Mammogram Myths

Four mammogram myths debunked

(RxWiki News) For National Mammography Day, we're debunking four common mammogram myths.

Mammograms are low-dose X-ray pictures of the breast. Because mammography can detect breast cancer tumors before they can be felt, screening is very important for early detection. And early breast cancer detection has been linked to higher chances of survival. Speak with your doctor about how often you should be screened for breast cancer. For more information on performing a breast self-exam and detecting breast changes, check out Detecting Breast Cancer Early.

According to an estimate from the US Food and Drug Administration (FDA), over 60 percent of breast cancer cases are diagnosed before they spread. And about 90 percent of women whose breast cancer was detected and treated are cancer-free at five years.

Because mammography is important for early cancer detection, it's important to not be fooled by the following four myths.

1) Myth: Mammograms Are Not Helpful in Detecting Breast Cancer

Truth: Regular mammograms are the best screening available to help doctors detect breast cancer early. In some cases, mammograms can help detect breast cancer up to three years before it can be felt.

2) Myth: Mammograms Cause Cancer

Truth: Mammograms use very small doses of radiation. Having a mammogram done is like getting an X-ray.

Due to continuous improvements in technology, the radiation doses used during mammography have continued to decrease. The benefits of detecting and treating breast cancer outweigh the small risk of harm from radiation exposure.

3) Myth: Mammograms Are Not Accurate

Truth: Mammograms may not be 100 percent perfect, but they are the best screening tool available for early detection. In fact, when breast cancer is present, mammograms are around 80 percent e­ffective at detecting it.

False negatives are a possibility and may occur around 20 percent of the time. False negatives are when a mammogram fails to detect breast cancer.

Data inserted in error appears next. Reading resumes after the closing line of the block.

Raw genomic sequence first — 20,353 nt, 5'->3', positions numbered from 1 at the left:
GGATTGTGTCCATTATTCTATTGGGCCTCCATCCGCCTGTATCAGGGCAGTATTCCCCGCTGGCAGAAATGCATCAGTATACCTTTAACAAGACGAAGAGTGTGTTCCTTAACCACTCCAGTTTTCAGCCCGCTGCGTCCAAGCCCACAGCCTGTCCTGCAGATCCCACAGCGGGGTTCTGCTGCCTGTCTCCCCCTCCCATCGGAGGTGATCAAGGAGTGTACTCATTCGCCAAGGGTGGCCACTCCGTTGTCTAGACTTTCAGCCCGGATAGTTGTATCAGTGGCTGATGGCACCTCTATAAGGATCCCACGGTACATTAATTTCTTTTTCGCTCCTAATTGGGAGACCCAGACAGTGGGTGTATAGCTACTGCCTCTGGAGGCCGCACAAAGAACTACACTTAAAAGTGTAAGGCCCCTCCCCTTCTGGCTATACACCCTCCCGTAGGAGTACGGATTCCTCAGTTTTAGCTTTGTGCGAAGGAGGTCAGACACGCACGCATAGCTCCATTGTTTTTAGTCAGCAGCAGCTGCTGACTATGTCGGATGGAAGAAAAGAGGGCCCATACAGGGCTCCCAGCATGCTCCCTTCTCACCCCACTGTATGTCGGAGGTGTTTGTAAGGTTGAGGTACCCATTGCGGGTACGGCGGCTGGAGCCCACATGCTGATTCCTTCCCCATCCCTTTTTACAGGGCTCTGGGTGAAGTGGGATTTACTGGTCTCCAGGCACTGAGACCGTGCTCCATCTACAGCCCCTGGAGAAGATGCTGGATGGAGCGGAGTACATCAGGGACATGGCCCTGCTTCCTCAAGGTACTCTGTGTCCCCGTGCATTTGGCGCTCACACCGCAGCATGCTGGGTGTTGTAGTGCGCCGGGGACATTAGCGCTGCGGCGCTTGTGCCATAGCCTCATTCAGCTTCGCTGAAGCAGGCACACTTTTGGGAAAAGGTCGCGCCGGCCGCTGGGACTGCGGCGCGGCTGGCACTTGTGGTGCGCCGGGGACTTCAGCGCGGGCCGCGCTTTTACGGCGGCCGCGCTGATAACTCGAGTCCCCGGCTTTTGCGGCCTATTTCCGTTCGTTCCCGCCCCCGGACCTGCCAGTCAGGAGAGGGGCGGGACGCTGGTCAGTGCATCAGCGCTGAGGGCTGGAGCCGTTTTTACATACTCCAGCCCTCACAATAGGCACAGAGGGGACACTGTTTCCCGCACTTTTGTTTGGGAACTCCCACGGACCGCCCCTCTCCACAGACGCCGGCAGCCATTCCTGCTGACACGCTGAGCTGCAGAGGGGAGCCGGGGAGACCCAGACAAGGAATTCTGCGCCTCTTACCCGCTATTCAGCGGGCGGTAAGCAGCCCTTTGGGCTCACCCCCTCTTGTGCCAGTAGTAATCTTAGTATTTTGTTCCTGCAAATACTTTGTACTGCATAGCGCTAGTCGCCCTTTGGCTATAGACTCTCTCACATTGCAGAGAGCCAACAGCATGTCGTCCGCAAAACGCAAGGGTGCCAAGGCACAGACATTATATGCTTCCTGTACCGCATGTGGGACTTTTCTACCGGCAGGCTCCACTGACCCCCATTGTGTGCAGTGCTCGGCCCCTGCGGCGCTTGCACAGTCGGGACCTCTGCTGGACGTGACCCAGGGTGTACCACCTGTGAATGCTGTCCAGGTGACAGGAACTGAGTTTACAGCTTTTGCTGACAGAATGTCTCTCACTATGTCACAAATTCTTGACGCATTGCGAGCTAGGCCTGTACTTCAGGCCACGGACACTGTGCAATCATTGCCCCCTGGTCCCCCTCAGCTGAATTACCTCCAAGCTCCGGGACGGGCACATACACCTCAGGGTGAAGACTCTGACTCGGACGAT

On the flip side, false positives are also possible. This means the results from a mammogram indicate there is cancer, but in reality, there is no cancer.

Although both false negatives and false positives are possible, regular screenings and follow-up with additional testing can help negate these possibilities.

4) Myth: Thermograms and Nipple Aspirators Are a Substitute for Mammograms

Truth: The FDA has no evidence to support the use and reliability of thermograms or nipple aspirators in detecting breast cancer.

Thermograms produce a picture that highlights the patterns of blood flow and heat near the body's surface. Some have claimed that thermograms can replace mammograms and that they actually can find breast cancer earlier than mammograms.

Nipple aspirators collect fluid from the nipple using a breast pump. The fluid is then analyzed for abnormal and potentially cancerous cells. Some have also claimed that this test is an effective screening tool for detecting breast cancer and other breast diseases.

    Knowing more about mammograms and how to prepare for your mammogram can help reduce anxiety. For more information on how to prepare, check out Mammograms: What You Need to Know.

    Ask your health care provider any questions you have about breast cancer and early detection.